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■Si TiU-nXG REBELLION.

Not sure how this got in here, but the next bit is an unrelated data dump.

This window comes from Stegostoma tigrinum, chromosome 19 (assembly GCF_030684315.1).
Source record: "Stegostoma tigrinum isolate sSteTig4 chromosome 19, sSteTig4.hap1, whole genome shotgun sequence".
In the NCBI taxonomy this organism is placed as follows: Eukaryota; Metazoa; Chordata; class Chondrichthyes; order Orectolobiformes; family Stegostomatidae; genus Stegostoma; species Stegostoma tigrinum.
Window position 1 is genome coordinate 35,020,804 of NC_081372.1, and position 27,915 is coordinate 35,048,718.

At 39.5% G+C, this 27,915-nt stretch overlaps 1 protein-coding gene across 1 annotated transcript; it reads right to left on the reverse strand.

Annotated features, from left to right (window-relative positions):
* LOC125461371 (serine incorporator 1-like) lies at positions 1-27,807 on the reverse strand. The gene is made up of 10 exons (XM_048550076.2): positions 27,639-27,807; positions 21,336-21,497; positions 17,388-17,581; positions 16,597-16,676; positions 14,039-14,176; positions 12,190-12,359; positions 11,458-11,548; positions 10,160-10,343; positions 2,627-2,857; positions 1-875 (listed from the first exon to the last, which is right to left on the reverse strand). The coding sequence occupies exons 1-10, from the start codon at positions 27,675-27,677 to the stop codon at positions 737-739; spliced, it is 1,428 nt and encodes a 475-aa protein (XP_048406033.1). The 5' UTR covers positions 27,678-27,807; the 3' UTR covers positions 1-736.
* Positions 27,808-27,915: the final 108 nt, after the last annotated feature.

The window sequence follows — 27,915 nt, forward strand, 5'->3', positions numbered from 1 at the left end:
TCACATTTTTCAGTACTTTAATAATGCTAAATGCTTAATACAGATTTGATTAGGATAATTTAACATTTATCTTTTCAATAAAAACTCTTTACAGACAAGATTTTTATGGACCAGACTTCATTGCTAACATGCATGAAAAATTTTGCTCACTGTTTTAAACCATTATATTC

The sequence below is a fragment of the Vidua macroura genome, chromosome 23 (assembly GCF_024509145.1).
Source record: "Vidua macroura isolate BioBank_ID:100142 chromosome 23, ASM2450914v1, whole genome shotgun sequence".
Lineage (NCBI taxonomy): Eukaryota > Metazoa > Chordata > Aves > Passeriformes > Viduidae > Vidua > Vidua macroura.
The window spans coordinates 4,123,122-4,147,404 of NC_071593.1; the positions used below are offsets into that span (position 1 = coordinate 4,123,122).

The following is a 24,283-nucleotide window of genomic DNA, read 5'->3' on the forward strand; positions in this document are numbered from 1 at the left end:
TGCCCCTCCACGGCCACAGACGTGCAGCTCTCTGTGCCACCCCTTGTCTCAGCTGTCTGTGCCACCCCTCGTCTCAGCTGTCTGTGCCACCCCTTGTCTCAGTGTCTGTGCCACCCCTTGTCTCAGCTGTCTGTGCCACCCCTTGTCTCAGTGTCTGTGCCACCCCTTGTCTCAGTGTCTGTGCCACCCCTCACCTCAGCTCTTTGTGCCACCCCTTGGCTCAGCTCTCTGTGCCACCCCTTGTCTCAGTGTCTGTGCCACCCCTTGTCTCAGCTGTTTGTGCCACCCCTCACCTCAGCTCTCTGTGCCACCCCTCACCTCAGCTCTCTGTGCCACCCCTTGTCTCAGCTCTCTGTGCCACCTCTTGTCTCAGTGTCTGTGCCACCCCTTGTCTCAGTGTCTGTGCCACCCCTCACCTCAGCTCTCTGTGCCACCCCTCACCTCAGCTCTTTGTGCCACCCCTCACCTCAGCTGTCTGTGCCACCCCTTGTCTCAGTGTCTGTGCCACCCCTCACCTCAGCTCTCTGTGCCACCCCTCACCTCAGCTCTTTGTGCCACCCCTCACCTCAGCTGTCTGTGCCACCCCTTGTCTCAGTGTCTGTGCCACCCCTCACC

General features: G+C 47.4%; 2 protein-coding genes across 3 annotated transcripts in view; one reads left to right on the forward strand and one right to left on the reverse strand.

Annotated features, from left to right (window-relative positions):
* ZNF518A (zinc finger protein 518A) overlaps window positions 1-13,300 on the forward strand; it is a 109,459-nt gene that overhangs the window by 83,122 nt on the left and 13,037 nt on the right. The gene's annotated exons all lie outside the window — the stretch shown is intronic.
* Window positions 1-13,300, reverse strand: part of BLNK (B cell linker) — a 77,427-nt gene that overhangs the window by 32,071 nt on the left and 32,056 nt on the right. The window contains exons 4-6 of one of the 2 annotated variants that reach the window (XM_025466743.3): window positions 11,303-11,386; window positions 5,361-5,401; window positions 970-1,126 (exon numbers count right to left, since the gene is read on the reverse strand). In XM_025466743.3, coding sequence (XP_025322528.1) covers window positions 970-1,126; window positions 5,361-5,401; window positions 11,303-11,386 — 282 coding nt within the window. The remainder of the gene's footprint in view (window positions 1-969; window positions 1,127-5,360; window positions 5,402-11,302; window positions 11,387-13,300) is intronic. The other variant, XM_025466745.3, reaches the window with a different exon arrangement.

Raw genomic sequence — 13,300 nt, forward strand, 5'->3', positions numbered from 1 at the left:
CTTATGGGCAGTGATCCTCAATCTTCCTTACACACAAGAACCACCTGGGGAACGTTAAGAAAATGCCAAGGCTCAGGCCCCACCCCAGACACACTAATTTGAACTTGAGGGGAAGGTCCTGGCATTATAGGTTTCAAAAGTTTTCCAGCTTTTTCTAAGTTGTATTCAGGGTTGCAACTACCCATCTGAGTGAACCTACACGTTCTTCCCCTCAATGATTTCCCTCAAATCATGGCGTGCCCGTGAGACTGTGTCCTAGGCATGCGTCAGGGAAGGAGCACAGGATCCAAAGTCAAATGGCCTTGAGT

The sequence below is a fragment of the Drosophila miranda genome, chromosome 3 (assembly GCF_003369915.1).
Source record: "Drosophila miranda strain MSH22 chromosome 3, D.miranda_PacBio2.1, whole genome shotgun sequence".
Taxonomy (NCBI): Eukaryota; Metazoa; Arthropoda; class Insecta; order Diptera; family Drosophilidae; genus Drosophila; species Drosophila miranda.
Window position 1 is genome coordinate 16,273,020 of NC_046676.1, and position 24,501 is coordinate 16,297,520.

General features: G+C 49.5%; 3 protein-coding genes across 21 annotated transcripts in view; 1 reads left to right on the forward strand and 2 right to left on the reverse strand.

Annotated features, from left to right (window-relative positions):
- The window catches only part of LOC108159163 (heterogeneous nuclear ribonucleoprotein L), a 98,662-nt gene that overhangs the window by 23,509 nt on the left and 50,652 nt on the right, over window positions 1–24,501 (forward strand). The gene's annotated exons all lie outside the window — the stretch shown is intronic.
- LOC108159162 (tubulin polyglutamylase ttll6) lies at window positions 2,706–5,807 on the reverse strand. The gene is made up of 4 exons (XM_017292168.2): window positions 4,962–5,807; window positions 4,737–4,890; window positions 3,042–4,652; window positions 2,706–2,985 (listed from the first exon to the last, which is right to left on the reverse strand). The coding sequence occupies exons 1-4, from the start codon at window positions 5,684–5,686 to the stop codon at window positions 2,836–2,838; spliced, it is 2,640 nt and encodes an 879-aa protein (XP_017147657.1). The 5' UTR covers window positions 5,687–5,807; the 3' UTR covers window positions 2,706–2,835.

r . T UPHEAVAL IN CHINA QUELLED A ' - BT GOSDON-HUNG-S VISIONS AN LEADERSHIP. present agitation in China has revived Lj^st in matter? pertaining to that country. dene of the subjects no\r frequently alluded *** is ' the Tai-rins rebellion, in which Charles Srfon7« major in the English army, advanced ih- rar.k of general, became I mandarin, the ** i of the empire, sad known all over the -er'.i " "Chinese" Gordon. •Hif Tai-Pin?: rebellion was an internal revo . an uprising on the part of the followers . -h< "Peace Dynasty*! against the reigning ■asctM or. Ta-ix : .t.g dynasty. The term Tai pag wa-« wholly of foreign manufacture. it Peking and every -v here among those who grt lcys-i to the Government the insurgents _• (je known as "Chanpr-mao-tsch," or "Long v« -•■•: rebels," and these rebels termed the up- Kciucrs of the Government "Imps." t«j<? originator of the rebellion, the chief agi ♦aior of :&•? uprising, was a man named Hung ' qpj- Tseoen. He was th«» son of an humble peasant, and was bom near Canton. As a ho ve heard a Protestant missionary exhort in the •treets ot Canton and heard the words of the foreigner interpreted. He was interested, and took hOT» *ith him a book entitled "Good Words fcr Ejiortlng the Age." which consisted of essays ani sermons by a Chinese convert to Christianity. He studied hard and went before ♦Se Board of Examinations for the purpose of p-ssins the literary examination, but failed. XCRNED TOWAHD A NEW DOCTRINE. Tie disappointment caused mental depression tad pnys - Infirmity, which lasted, according ♦o Ills historian, about forty days. During this time he had "visions" and received commands fro3i heaven to destroy the idols. He assumed j graver demeanor &:'ter his recovery, and then., takirs a? a basis the tracts which he ■ had ctudied and from whi?h he had gained a smat tering ot the Old and the New Testaments, he . preached 3 new doctrine, and said that he had b«3 divir.' ly appointed to restore the world. Bat is. China, to the worship of the true God. A 5 the converts made by Hung renounced idol atry and ?ave up the worship of Confucius. Th?r -~'J Queer ideas on the subject of God and galvatinr. and at frequent intervals Hung would f*n in a trance, and after being restored would tell of the. interviews he had with God. On one of tis^e occasions he related that God had in ttracted him in celestial matters and given him a real aud a sword; that God had given to him szA the Elder Brother Jesus orders to subdue devils. On that occasion he had seen his Seavenly mother and heavenly sister, the wife of Jesu?. • tc. Eis writings and teachings were in keeping with what he had read in the missionaries' literature, but always with himself as the cen tral flgart . He proclaimed himself as a savior from sin and disease. These doctrines and be liefs rere preached by him and his converts in fltastriottEly. One of his chief aids was one Fus? Yur. San. Together they travelled through the country forming the society of God worship pers. BECOMING A POLITICAL FACTOR. Until ISSO the society was purely religious, but in that year it became a political factor and was brought into direct collision with the civil magistrates. The God worshippers were de clared rebels, and all the elements which were catorsHy against the Government enlisted under the standard of the fanatical leader. The dreamer rebel proclaimed his '"political mission" in IST'f ;±iid nominated five "Wangs," or soldier Eib-kir.ss. and in January, I^sl, began his march of conquest. Tn? band of ruSians. with flaunting banners '.ike a prerincea The peaceful people fled before this army, which bwaae larger 'i every settlement, because all idlers, criminals and adventurers fol lowed it. '■■■ pirates came .... coast, the roufc-^'-s from the mountains, and the nondescript horde grew like an avalanche as it rolled along. The "Heavenly Kins" met with little opposition, »nd as he marched through the country a trail of murder, cruelty, plunder and arson was left behind which recalled the days of the Serce con querors of old. ALL IN THE NAME OF RELIGION. All this was done in the name of religion, and xs the news had gone forth that the leader had receive J his inspiration from the Christian mis sionaries his cause was looked upon by thou sands of good people in England and America as a holy .me. Prayers were offered for his suc cess by devotees in Great Britain. The Tai-Ping cause wa.s lost in China before it '"was ■v holly abandoned by the fanatics in England," says C. C Chasney. "and their belief in its excellence so powerfully reacted on our policy that it might have preserved us from active intervention down to the present time had not certain Imperialist accesses ■ Lsewhere brought the Tai-Ping arms lito direct collision with us. And with the oc casion there was happily raised up the man whose prowess was to scatter their blood ceirseiii^d empire to pieces far more speedily j than v hu.i been built up." Th rebellion was of so barbarous a nature ■ that its suppression was demanded by the civil- ; ized world. The Shanghai merchant* had for years bu; ported a force to operate against the ; rebels. This icrce was _:..._ as the "Ever ! NEW-YORK TRTBT XE ILLFSTRATED SUPPLEMENT. l^w T Army - and was commanded at first "5 "ard, an American, and on his' death by' i>urgevme, also a n American, - who was unsuc cessful. «ollaod. an English marine officer, held the command for a snort time, and aft his defeat at Tait-Sari in February. 1863 Li Hung Chang, who was at that time Governor-General of the Kiang Provinces, applied to the British Commnnder-in-Chief for the services of an Eng lish officer, and Gordon was authorized to accept the command. > GORDON TAKES COMMAND. He arrived at Sung-Kiong and entered on his new duties in March, 1863 His force was com posed of about four thousand Chinese, officered by one hundred and fifty Europeans from all nations, and many of doubtful character. The European contingent was of the adventurer stamp, and the native troops were of such a low order that it was difficult to distinguish them from the rebels. They wore actuated by low motives, looked upon plunder as the right of the conqueror, winked at cruelties and knew nothing of drill or discipline. Gordon moulded this heterogeneous body into an army, and under his leadership II became in reality "ever vic torious." In less than two years after be took command the power of the Tai-Pings was broken and the rebellion stamped out. The Chinese Govern ment offered Gordon many honors, land, titles and great sums of money, but he declined all, and before his departure for England he wrote to a friend: "I shall leave China as poor as when I entered it." The scene of the Gordon campaign was the district of Kiang-Soo. lying between the Yang tse-Kiang River in the north and the Ray of Hang-Chow in the south. Gordon was always in front of all his storming parties. and led the charge by which the great city uf Soo-Chow was captured. Never armed, but always carrying a little bamboo cane, which his men called his "magic wand," he seemed to be immune to bat tle dangers. When Soo-Ch.jw f^ll Gordon had stipulated with Governor-General' Li for the lives of the Wangs. They were treacherously murdered by Li's orders, and indignation over this perfidy caused Gordon to resign his position and to refuse to serve any longer with Governor Li. "OLD CHAW" IN MISSOI RI. nOW THE SETTLERS MADE "HOMESPUN TERB.VKER..' From The Kansas City Journal. An old Missourian from one of the brush dis tricts of Saline County was a witness in the circuit Court in Marshal] last week. "The Inuex says. While waiting in an anteroom he pulled from his pocket a chunk of tobacco six inch.-s long, two inches in diameter and per fectly round and smooth, and as hard almost as flint. After he had cut off a chew a man wno had watched him asked him wh;<t it was "Terbakpr:" he answered. "Yes. 1 know, but what kind is it?" "My own kind." "Where do you buy ii? "Don't buy it. It's homespun ter baker. I made it myself.". In response to a good deal of questioning the od man told his story how the roll of tobacco was made "Fust and fo'most," he said, "you must have g.,od upland homegrown leaf ter baker and cure it in the sun. Then you "stem it takin' out all the stalks. When you're ready i!.- the fall to make up your year's supply of chawin' terhaker, you saw off a hickory log and bore a hole in one end about a foot deep with a two-inch auger. You have your leaf soaked in honey and peach brandy; or ii you haven't any peach brandy, apple brandy will do. You put your soaked terbaker leaves into the two-inch auger hole in the hickory log and ram it down tight and keep puttin' in the leaf and rammin' it down till the hole is nearly full. Thon you take a hickory plug made to fit the hole and drive it in as tight as you can with a maul. This mashes the terbaker into a solid chunk. Then you put the green hickory log on the fire and let it burn slow till it is heated all through and the sap begins to sizzle out of the ends. You take the log off then and put it out of doors to coo! ove r night. The next morning you split the log open and there's >our chunk of" i hawin' terbaker that will keep as hard as leather in any climate, but it's the sweetest chaw in the world; There never was no store baker to hold a candle to it tor a sweet, juicy, lastin' chaw." Several tobacco chewers standing around sampled the old man's home made plug, and de clared that It was the best they had ever tasted. "In the old days that's the way the fust settlers in Missouri made their chawin' ter baker," the old man said. : SIR CHARLES WARREN AXD THE RED COAT. From M. A. P. Sir Charles Warren was in command of the troops at Singapore from 1890 to LSI);"), and at one time during: that period was actually not on speaking terms with the Governor of the colony. And if ever there was a storm in a teapot, this ; was one. All the trouble arose regarding 1 the ■ question whether the Governor's aide-de-camp ■ should wear a red coat or a white one at Gov \ e.-nment House - . 1..-11 parties. Sir Charles : barren, as funeral in command, had issued an i order that ail the officers of the garrison were to j appear in the white uniforms which are usually I worn in the tropics, but the Governor aide i de-camp, a military captain, persisted in ap pearing in a r<-d coat. This was too much for • Sir Charles, and an angry correspondence took | place between the Governor and himself as to I whether the A. D. C. was a part of the garrison [or not. The Governor, of course, contended that I he was not. and that, as the General had no | power to order the A. D. C. to any military duty, |he could not order him to ear any particular clothes. And the Governor and the General — the two highest functionaries in the colony — were not on speaking terms. Finally, as neither would give way, the question was, l believe, referred to England. Which public department settles these delicate questions I do not pretend to know, but the result was, so report says, a declaration that the Governor could drt-ss his A. I>. C. as he pleased. Anyway, he continued to wear his red coat, much to the delight of the women of the colony, who love a scarlet tunic as much aa do tiicir sisteis in our own little island. A CELESTIAL" TRACT. SELECTIONS FROM A BOOK SHOWING THE FOREIGNER FROM A CHINE POINT OF VIEW. Dr. Henry Liddell, in The Independent. While it is doubtless true that the hostility shown the foreigner in China is in a measure due to the attitude assumed by the Western Americas toward the Mongolian domiciled on the Pacific Slope, this is by no means the whole of the truth. The root of the matter lies deeper and has many ramifical i.ms. In the first place, the foreigner is disliked simply because he is a foreigner, no matter what his nationality. He is a "fan kuwai." "a white faced dog"; scarcely a human. a mob of Chinese out on a raid against foreigners wastes no me in consider ation of the question of nationality, any more than an American inquires whether the laundry men on the next block hail from Kwang-Si or Hu-Peh. To one who has not resided in China the de termination of the problem involving the ques tion of responsibility for native attacks on for eigners is not an easy one, but those who have experience no difficulty in tho premises. Who are at the bottom of the mischief? Is it the officials, the priesthood, the people themselves? It is the literati. Missionaries resident in China are as one in this opinion. The Rev. Alexander Williamson, author of "Journeys; in North China and Man churia," says: "The Chinese opponents of mis sions, as of everything foreign, are not the people, but the literati, or officials." Another American missionary, speaking of the massacre of the two Swedish missionaries, Wikholm and Johansson^ in :he province of Hu-Peh a few years ago. says: "Our sympathies with the Chi nese as an oppressed race should not blind us to the fact that some of the highest and many of the lower officials are committed to an anti foreign policy that works with the deadly weapons of poisonous slander and mob vio lence." This is confirmed by the Shanghai cor respondent of a leading London daily, who re ports that Viceroy Chang, notorious for his hatred of foreigners and Cor encouraging natives in the barbarous treatment of Euro peans, is reported to have addressed a petition to the throne openly advocating the extermi i;ation of foreigners in China, and especially English, in order to prevent tho eventual par tition of China among European Powers. The literati of China include all those who have taken degrees at the literary examinations held at stated periods, either" at the district city or at the gr.at triennial examinations at Peking, at which thousands of aspirants from all parts of the empire compete. The prizes are few. The successful competitors may re ceive official appointments, or may have to rest content with being placed on the xpect ant." or eligible, list. The majority remain there, and the number of literati belonging to the great tribe of office seekers is naturally large. As might be inferred, they are r>ot v very scrupulous !:<-<;y of men. They are fanat ics in everything n-laiing to China and the Chi nese, and their haired of foreigners — "the outer barbarians" — is only exceeded by their crass ignorance of everything relating to them. This is well exemplified in the pages of a small book of the most scurrilous and indecent character, "published," as appears from the title page, "by the Gentry and People." It is en titled, "A Death Blow to Corrupt Doctrines." It has had an enormous circulation throughout the Chinese Empire, one zealous person alone having subscribed for eight hundred thousand copies, to be distributed gratuitously. It is a significant fact that the headquarters of the fanatics responsible for the dissemination or' this outrageous publication in each of the eigh teen provinces has been found to be the yamen of the chief magistrate. The attention of certain Christian i maries resident at Tung-Chow, in the province of Shan- Tung, having been directed to this scandalous treatise, it was decided to translate it. and so make Its contents known to the outside world. The translators regard it "as of too much im portance to be withheld from the foreign public. believing as we do that it is a remarkably truth ful representation of the animus of the ruling and literary classes of China toward foreigners. We believe, also, that it has been largely in strumental in giving rise to the vile and slander ous stories concerning foreign residents and native Christiana which have recently spread throughout China; and that it sheds important light on the means by which the massacre at Tien-Tsin was brought about. No mere de scription, however full, could possibly convey any adequate idea of its vileness and deadly ani mosity." Practically, and in the intent of the author, the book is an attack on Christianity, and on Christian nations at large. All Europeans are clas.-ed together, and their religion is regarded as one. "It is not," says the translators, "an ordinarily obscene book; nor are Its obscenities their own end. They have a subtle aim. It is, to connect with the very idea of a foreigner as sociations of the lowest and most repulsive." It might seem to some that it is a book sc full of exaggerations, misrepresentations and wholesale falsehoods, its excesses would be its own refutation. "But," says the translators. "the author doubtless understood his readers better than we do. He knew their extreme ignorance of everything relating to foreigners. and with what ready credulity they drink in such stories as those here presented. Th- can be no doubt in the minds of those who know the Chinese that nearly all who read the book will believe it." So much for the translators; now for the Chinaman himself. The first to speak is an anon) ■ scholar who describes himself as "A man of Jao-Chow, above all others distressed in heart.'" "The religion of T'ien-Chu (lit., "Sect of the Lord of Heaven") originated with Jesus. Its adherents falsely assert that Jesus was endowed with l i vine gifts. . . . Priests are for the most part educated to their pro fession from their childhood. They are emascu lated. .' . . Those who enter this religion practice wickedness with the priests without restraint. Every seventh day all assemble in church. . . . T .Vhc-n the ceremonies are over all give themselves up to debauchery. This they call "The Creat Communion" or 'Love Gathering'! . . . : "They make use of occult and devilish arts and bevvitch the ipnorant by magical arts and incantations, so they joyfully enter the sect: . . . When a person enters this religion the teacher gives him four ounces of silver and a pill. When he has taken this pill his whole mind is confused and darkened, so that he de stroys his ancestral tablets, and only worships an image of a naked child which-points one finger toward heaven and another toward the earth. They nay this is the Prince Jesus. Fami lies having daughters, on entering their re ligion, restrain one of them from marriage. These are the guardians of the locks and keys of the chest containing magical spells and in- cantations. Th are called 'the old women who open the chest.' ... In case of funerals, the religious teachers eject all the relatives and friends from the house, i: 'i the corpse is put into the coffin with closed doors. Both eyes are secretly taken out, and tho orifice sealed up with a plaster. The reason for extracting the eyes la this: From one hundred pounds of Chinese lead can be extracted eight pounds of silver, and the remaining ninety-two pounds of lead can be sold at the original cost But the only way to obtain this silver is by compounding the lead with the eyes of Chinamen. The eyea «•:" foreigners are of no use for- this purpose. . . . It is impossible to enumerate all th^ir practices. If we seek for the general motive which leads to hem, it la a fixed determination utterly to befool our people, and under false pretence of religion to exterminate them. Thus they wish to take possession of the Middle Kingdom." The Man Most Distressed in Heart fortifi>3 his arguments by a great array of quotations from other native writers. One of these reads: "in the kingdom of O-Kwo-Kr they constantly practise killing men to sacrifice to Jesus, In praying for happiness. . . . When a principal man dies they offer one thousand men as a sacrifice. To procure victims they catch for eigners and traders coming into their borders, ana if these are not sufficient they seize trav ellers, bo that no one dares to go to market aiuii", lor fear «jf being carried off. It is con sidered honorable to have many wives. The principal man is allowed three thousand." An other author writes: "The Manichean sect neitner eat meat nor drink wine. They meet at o^ani to gratify their filthy lusts." * Another voracious scribe, author of "The Mirror of the West," says: "In England they have the art of cutting out paper men and horses, and by burn ing unarms and repeating incantations trarts lorrning them into real men and horses. They may, however, be dissolved by beating a song, or d>' discharging large guns at them They may also be dissolved by spouting water over mem." Alia so on, ad nauseam, a hundred other native writers being called in evidence to substantiate me charges laid against "the dissolute and abandoned non-human species." The citations rrom these writers exceed in indecency anything tnat can bo imagined, and are too utterly abom inaoii to be even hinted at. The missionary translators of The Death ±sio\v to Corrupt Doctrines" regard the book aa naving an important political significance. It not only shows (they claim) in a vivid light the ie:u animus of those who have arrayed them heives against foreigners, but revealsjtheir pur ples and plans and exposes the reckless and uiaoolical arts by which they seek to manu-r'act mr a public sentiment that will De ready for ueeas of violence and blood. The book shows now the truth may be perverted and distorted umil it becomes it; the hands of designing men a potent agency of evil. "finally." say the translators, "it should be Dome in mind that the book is directed against foreigners generally, and all intercourse with mem- social, commercial and national. Relig ion is the point of attack because religion, in' the muia< of the Chinese, is essentially political and national. To them the idea that Christianity is prupagated from benevolent motives is in conceivable. They almost universally regard it as a political agency. u?ed by foreigners for the accomplishment of selfish and political ends." The book is a terrible one. but thanks are due tnc translators for having shown us by its irieu.il* just in what light the foreigner Is re garded by the people of "Ta Tsing Kwoh" — "Tnt? country of the Great Pure Dynasty - China. '■ l/.'Wl OROI S I'l.A \Ts. nn m's Magaa i i few plants are as truly earnivon ■ . < atching their ;■ ■■ ting their in for thi : i ,mach, rts j taswe do nner. < »ur bogs and ttle a ■ i and longifolia). From a of battl< dore shaped leavi ' ■ bat mc. in -.i\ sprinkled with brigl crowned with a tiny drup of stickj v bich glitters in the sun and gives ' . But woe to the By ;hat is attracted by Its beauty! < -noe let him lisht upon ir. an laire h..ids him fast. There is a story s where of an Englishman who won a large sum at a sampling house in Paris. Unwilling to walk the streets at night witr a sum about him. h>- was persuaded to engage a room. in a lodging house next d I -unately for him. he was too excited to sleep, fur in the s+i'.'. hours he suddenlj becamt . it the tester of the bed on which lie was lying was slowly - him. The ndew rnus what similar to his. Kqua md silently ■ teles which covei I them ■ j expand there is nothing U Ct of the fly but the wings and the skin, the rtst having been a--:simila: the i^at". Another carnivorous plant is the htadderwort (Utricularia). It is an aquatic plant, wholly submerged, with th«- >f the bl ami profusely furnished with small blad I appendages about th^ siz»- of snipe shot. The bla-lii- pen, and the opening is fringed with hairs pointing inward like the wires of a rat trap. The small animal organisms number and variety in a when examined under the microscope astonish one, •■an enter, tUt they cannot leave it. Thera and then th- y turp into vegetable. H M! Stern Fatht-r — What an unearthly hour t*iat young fellow stops till every nijht, Doris. What does your mother say about it. Daughter— She a^.j* men haven't altered a bit, Da.— iPuacfe. 7